In our study, majority of vegetarians had DH as compared to nonvegetarians (P < .05). It could be due to high intake of coarse and fibrous foods by the Indian population as compared to the Westernized populations.[13]

On the other hand, neither alcoholics nor nonalcoholics had any effect on DH. This finding is not in accordance to the well-established fact that erosive foods and drinks can remove the dentinal smear layer and increase the patency of the dentinal tubules, thereby exacerbating DH.[19]

This study showed that the subjects residing in the cities are more prone to have DH as compared to suburbs. This could be due to the fact that more number of persons residing in the city turned to dental hospital for routine check-ups as compared to those who lived in suburbs. These findings are in accordance to the study conducted by Rees JS where both the inner city population and the patients from the rural areas were considered.[2]

Response to sweat was cited as the most common stimulus for sensitivity (31.5%). This finding was in contrast to the findings of Orchardson et al.[8] and Chabanski et al.[20] who reported cold as the most common stimuli. Other studies have also reported cold as the common stimuli.[12],[21],[22] The second most prevalent stimulus reported in this study was heat. This is in contrast to the study conducted by Flynn et al.[21] and Fischer et al.[12] Brännström et al. believed that pain from heat takes longer to develop than pain from cold because heat causes inward movement of tubular fluid whereas the outward movement caused by cold develops more rapidly.[23] In this study, subjects who reported pain by sweet stimuli were mainly elicited by consuming sweets made up of refined sugars. In a country such as India, the dietary pattern is such that all over the subcontinent people like to supplement their foods with sweets, especially in Northern India.

It was found that all the patients, especially females who suffered currently from dentine sensitivity claimed to have endured the condition for <6 months (63.7%) whereas 18.8% showed discomfort for less than a year and only 15.1% showed the duration of discomfort between 1 and 5 years. These findings are in accordance to the study conducted by Gillam et al.[22] who claimed that 17.7% of patients from the UK and 23.6% patients from Korea claimed that their discomfort did not persist beyond 1 year. The longevity of DH in this study was found to last as long as the stimuli were present, while 27.7% patients expressed their discomfort for <2 min whereas in only 22.8% patients, the discomfort lasted for more than 2 min. This finding is in contrast to the finding of Flynn et al.[21] who showed that only 1.08% patients reported discomfort as long as stimuli was applied or <2 min. Majority of the patients showed longevity of DH for more than 2 min of removal of stimuli.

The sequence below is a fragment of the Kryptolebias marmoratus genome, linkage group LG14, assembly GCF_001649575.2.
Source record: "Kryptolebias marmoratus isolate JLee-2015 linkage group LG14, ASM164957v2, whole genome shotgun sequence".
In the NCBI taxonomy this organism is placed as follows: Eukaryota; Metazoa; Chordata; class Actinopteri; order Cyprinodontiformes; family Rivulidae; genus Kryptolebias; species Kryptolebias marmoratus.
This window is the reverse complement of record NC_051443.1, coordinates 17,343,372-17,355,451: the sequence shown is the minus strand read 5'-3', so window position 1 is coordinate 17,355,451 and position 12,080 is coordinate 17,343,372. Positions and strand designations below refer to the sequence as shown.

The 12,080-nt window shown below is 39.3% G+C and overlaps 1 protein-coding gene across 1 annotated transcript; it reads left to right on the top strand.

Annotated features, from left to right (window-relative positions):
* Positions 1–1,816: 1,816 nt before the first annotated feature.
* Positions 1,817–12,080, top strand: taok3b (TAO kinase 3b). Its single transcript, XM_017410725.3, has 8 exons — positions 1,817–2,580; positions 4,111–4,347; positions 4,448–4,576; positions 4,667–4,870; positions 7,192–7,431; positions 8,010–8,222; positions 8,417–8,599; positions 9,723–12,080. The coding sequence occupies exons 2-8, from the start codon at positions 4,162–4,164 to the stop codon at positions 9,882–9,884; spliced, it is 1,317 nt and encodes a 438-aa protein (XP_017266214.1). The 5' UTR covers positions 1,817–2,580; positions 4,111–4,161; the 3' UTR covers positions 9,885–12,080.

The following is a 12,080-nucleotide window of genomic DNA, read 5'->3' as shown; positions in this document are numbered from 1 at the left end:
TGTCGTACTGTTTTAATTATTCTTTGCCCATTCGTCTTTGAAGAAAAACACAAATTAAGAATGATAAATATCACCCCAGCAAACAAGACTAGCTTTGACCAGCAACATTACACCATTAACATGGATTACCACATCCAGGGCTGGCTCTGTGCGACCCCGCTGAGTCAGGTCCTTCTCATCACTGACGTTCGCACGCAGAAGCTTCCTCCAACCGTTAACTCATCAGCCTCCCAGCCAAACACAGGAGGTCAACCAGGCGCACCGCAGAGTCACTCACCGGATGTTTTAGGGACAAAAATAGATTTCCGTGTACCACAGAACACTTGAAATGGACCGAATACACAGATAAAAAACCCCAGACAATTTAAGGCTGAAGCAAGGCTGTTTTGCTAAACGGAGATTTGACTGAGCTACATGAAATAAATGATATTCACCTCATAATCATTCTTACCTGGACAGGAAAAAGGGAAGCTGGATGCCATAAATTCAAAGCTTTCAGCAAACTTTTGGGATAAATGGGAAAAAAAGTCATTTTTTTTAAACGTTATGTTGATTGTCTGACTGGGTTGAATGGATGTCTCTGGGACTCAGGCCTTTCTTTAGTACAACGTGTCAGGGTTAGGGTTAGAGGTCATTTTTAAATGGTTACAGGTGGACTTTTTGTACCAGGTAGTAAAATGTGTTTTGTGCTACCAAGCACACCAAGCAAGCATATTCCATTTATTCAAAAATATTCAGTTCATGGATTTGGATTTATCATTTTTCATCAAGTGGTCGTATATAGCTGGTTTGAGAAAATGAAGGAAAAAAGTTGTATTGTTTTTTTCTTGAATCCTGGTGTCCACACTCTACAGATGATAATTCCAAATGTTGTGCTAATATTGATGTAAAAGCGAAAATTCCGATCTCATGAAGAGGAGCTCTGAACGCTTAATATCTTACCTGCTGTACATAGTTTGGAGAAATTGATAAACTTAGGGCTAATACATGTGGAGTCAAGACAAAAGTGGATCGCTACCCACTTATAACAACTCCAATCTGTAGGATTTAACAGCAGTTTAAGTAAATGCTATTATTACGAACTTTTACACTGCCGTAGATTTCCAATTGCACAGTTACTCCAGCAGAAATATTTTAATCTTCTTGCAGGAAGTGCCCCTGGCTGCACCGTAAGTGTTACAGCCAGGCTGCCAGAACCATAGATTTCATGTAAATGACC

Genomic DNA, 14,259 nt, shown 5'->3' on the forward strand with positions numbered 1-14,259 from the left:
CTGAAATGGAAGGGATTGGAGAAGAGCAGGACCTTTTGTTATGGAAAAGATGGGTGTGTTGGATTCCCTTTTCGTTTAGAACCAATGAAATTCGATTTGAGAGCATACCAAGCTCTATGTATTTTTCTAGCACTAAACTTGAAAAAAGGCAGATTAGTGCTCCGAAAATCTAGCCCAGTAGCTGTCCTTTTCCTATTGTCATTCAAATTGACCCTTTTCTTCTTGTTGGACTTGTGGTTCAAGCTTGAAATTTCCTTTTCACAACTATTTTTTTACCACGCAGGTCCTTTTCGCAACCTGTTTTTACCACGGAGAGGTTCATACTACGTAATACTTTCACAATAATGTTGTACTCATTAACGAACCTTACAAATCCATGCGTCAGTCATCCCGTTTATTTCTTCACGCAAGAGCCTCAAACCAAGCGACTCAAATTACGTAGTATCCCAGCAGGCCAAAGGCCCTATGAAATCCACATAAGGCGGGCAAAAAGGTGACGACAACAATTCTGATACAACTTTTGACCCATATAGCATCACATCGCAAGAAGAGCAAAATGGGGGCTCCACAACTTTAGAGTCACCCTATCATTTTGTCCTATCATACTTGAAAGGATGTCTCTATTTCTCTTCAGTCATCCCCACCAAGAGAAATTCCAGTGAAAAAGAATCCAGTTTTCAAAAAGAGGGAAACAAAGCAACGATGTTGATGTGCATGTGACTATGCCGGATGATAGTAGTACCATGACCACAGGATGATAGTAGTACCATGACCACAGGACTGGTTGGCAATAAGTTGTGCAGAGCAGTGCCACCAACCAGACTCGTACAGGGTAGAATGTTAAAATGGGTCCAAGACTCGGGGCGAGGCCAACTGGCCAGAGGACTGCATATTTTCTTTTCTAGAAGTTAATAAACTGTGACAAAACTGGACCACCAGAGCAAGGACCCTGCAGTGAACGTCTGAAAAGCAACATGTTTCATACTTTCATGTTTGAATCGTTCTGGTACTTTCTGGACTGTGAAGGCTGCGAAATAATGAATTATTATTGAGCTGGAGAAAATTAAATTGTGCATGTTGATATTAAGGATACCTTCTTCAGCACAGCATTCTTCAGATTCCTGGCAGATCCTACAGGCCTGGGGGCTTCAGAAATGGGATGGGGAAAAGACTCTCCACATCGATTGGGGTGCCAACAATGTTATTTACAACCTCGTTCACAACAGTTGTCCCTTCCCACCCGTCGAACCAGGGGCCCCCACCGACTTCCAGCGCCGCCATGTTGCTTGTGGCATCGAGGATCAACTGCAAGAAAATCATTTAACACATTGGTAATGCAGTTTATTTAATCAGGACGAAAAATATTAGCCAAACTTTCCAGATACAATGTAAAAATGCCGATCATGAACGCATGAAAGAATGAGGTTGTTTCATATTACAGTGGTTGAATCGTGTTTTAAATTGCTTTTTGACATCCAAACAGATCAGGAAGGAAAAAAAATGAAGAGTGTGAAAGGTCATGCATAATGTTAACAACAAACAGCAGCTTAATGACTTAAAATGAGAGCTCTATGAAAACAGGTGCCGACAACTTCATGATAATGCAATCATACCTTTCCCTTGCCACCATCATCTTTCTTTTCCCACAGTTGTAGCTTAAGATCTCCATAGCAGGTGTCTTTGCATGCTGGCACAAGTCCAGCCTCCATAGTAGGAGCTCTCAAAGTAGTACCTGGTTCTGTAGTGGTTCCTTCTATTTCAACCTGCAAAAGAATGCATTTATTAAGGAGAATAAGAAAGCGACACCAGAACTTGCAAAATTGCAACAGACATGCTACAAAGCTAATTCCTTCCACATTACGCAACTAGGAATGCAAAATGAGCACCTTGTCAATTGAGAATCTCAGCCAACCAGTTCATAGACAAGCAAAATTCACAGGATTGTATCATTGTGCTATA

The teeth most often affected by DH were the premolars and the first molars. Most of the earlier studies had also reported premolars and/or the first molars as the most common sensitive teeth.[2],[3],[8],[12]

The questionnaire revealed that 14.36% of the subjects who thought they had sensitive teeth used desensitizing paste. This finding is in accordance to the study conducted by Flynn et al.[21] who found that only one-quarter of the subjects with DH received professional treatment. This could be due to the fact that either the patients did not consider the condition bad enough to warrant treatment or it was not being diagnosed.

Some previous studies have reported prevalence of DH associated with gingival recession ranging from 29.7% to 93%.[3],[9],[11],[18] In this study, it was found that of all sensitive teeth associated with periodontal attachment loss, only one-third had gingival recession. Root surfaces may be exposed after periodontal attachment loss occurred and before gingival recession, thus exposed root surfaces become susceptible to acidic food and drinks, which may soften the dentine. Subsequent tooth brushing with toothpaste may contribute to further loss of tooth structure.[24] This suggests that periodontal attachment could be an earlier risk indicator for DH than gingival recession. There are some limitations to the present study, as it is recognized that using only an air blast stimulus might not be capable of replicating all types of DH, especially for the clinical trials, which need to be accurately compared before and after treatment. The study primarily focuses on DH due to attachment loss and/or recession, thus the other etiological dental anomalies associated with DH were not considered.


   Conclusion Top


This cross-sectional study found that the prevalence of dentine hypersensitivity in chronic periodontitis patients attending O.P.D in Govt. Dental College and hospital at Chandigarh in North India was 37.2% according to questionnaire and 47.8% according to the results of clinical test. Various demographic factors were found to affect dentine hypersensitivity such as age, gender, education, diet, and locality. Overall, the prevalence of DH decreased with age with minimum prevalence at the age of 60–69 years. The first premolar was the most commonly affected tooth whereas the second molar was the least affected tooth. Periodontal attachment loss could be an earlier indicator or a possible risk factor of DH. Only 14.36% of the patients with sensitive teeth used desensitizing paste; this is indicative of the fact that people in this region are not aware of their dental condition, so because of lack of knowledge, they do not seek any treatment. Moreover, through this study, many cases with DH were detected clinically who did not report any DH when asked using a questionnaire.